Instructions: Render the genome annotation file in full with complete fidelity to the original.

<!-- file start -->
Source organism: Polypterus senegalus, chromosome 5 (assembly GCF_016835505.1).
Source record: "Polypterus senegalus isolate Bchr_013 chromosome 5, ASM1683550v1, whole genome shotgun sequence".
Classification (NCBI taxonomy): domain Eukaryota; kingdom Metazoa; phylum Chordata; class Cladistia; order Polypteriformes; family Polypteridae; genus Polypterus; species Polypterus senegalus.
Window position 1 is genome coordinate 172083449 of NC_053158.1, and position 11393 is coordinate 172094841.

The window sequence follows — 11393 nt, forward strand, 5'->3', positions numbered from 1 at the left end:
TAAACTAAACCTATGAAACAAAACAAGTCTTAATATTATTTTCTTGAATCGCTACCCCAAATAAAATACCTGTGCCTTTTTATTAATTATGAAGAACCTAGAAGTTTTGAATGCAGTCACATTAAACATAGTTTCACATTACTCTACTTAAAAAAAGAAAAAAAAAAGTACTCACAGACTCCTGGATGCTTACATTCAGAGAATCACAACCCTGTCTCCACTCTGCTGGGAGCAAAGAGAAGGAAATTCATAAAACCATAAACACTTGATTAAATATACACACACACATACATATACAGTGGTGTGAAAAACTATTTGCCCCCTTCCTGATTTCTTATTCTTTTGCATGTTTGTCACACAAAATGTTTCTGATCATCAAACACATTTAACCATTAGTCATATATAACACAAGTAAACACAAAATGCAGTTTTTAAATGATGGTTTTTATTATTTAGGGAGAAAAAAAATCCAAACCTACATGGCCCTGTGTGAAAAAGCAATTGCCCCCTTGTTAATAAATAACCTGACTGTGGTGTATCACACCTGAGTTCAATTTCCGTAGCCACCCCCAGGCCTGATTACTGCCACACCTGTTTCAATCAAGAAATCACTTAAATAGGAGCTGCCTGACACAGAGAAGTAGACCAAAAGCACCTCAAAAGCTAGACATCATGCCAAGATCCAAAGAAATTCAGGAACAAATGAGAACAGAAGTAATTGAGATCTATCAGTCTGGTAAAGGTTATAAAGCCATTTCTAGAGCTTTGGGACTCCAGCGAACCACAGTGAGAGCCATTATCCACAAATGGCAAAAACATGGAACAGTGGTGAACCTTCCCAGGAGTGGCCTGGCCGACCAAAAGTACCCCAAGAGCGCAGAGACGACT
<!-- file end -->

Source organism: Polypterus senegalus, chromosome 5 (assembly GCF_016835505.1).
Source record: "Polypterus senegalus isolate Bchr_013 chromosome 5, ASM1683550v1, whole genome shotgun sequence".
Classification (NCBI taxonomy): domain Eukaryota; kingdom Metazoa; phylum Chordata; class Cladistia; order Polypteriformes; family Polypteridae; genus Polypterus; species Polypterus senegalus.
Window position 1 is genome coordinate 172083449 of NC_053158.1, and position 11393 is coordinate 172094841.

The window sequence follows — 11393 nt, forward strand, 5'->3', positions numbered from 1 at the left end:
TAAACTAAACCTATGAAACAAAACAAGTCTTAATATTATTTTCTTGAATCGCTACCCCAAATAAAATACCTGTGCCTTTTTATTAATTATGAAGAACCTAGAAGTTTTGAATGCAGTCACATTAAACATAGTTTCACATTACTCTACTTAAAAAAAGAAAAAAAAAAGTACTCACAGACTCCTGGATGCTTACATTCAGAGAATCACAACCCTGTCTCCACTCTGCTGGGAGCAAAGAGAAGGAAATTCATAAAACCATAAACACTTGATTAAATATACACACACACATACATATACAGTGGTGTGAAAAACTATTTGCCCCCTTCCTGATTTCTTATTCTTTTGCATGTTTGTCACACAAAATGTTTCTGATCATCAAACACATTTAACCATTAGTCATATATAACACAAGTAAACACAAAATGCAGTTTTTAAATGATGGTTTTTATTATTTAGGGAGAAAAAAAATCCAAACCTACATGGCCCTGTGTGAAAAAGCAATTGCCCCCTTGTTAATAAATAACCTGACTGTGGTGTATCACACCTGAGTTCAATTTCCGTAGCCACCCCCAGGCCTGATTACTGCCACACCTGTTTCAATCAAGAAATCACTTAAATAGGAGCTGCCTGACACAGAGAAGTAGACCAAAAGCACCTCAAAAGCTAGACATCATGCCAAGATCCAAAGAAATTCAGGAACAAATGAGAACAGAAGTAATTGAGATCTATCAGTCTGGTAAAGGTTATAAAGCCATTTCTAGAGCTTTGGGACTCCAGCGAACCACAGTGAGAGCCATTATCCACAAATGGCAAAAACATGGAACAGTGGTGAACCTTCCCAGGAGTGGCCTGGCCGACCAAAAGTACCCCAAGAGCGCAGAGACGACT